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General rule, semi-displacement hulls with enough power for speed in mid teens might squeeze a bit more speed out of tabs, a couple of knots perhaps. There may be some Crown owners reading this who can give specific feedback.

Another general rule of thumb for semi displacement boats with big keels (wide as well as deep on Crown) and trim tabs...wind all the tab right off when running downwind, otherwise you'll find the boat becomes a real handful, to put it mildly.

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hlb

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AH1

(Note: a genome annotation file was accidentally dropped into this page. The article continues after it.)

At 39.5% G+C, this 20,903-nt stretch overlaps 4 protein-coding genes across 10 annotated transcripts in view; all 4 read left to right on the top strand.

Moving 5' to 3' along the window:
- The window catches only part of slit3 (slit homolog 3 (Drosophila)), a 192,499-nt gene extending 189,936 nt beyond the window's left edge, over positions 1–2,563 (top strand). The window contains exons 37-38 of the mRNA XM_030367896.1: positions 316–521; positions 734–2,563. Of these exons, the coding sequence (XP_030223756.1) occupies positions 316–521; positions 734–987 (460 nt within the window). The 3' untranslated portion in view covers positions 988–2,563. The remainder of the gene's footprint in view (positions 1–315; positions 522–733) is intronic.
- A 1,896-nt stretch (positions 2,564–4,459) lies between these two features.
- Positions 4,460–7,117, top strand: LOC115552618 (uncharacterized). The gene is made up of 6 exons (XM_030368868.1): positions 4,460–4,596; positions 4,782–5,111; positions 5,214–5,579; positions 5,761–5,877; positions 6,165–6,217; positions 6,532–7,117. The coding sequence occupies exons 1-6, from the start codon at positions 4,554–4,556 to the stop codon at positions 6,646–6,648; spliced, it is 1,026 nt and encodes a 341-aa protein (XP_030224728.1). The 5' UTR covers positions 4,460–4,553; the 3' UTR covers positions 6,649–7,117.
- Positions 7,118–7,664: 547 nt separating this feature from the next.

But thats far more true of planing boats, darnt go with following sea and trim tabs hard down,. Suisidal! But lift them up and all ok. Like being on a ski run. Past a battle ship once. ( No pun intended). F6 sea behind, tabs all the way up, flat out, safe as houses.


Haydn
 

byron

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The Crown/Ocean/Continental all used the same hull built by Aquafibre.
Fitting trim tabs just ain't worth the expense. If you are getting these speeds alreay then believe me you are at the top end. In fact, are you sure they are 145s and not 175s as 17 knots is pretty impressive on a Crown.

ô¿ô
 

kimhollamby

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In short, the boat will try to swing around the heading both ways or even broach...swinging uncontrollably sideways to the waves with all that entails. If you have an inexperienced helmsman who over-compensates then it adds to the mix.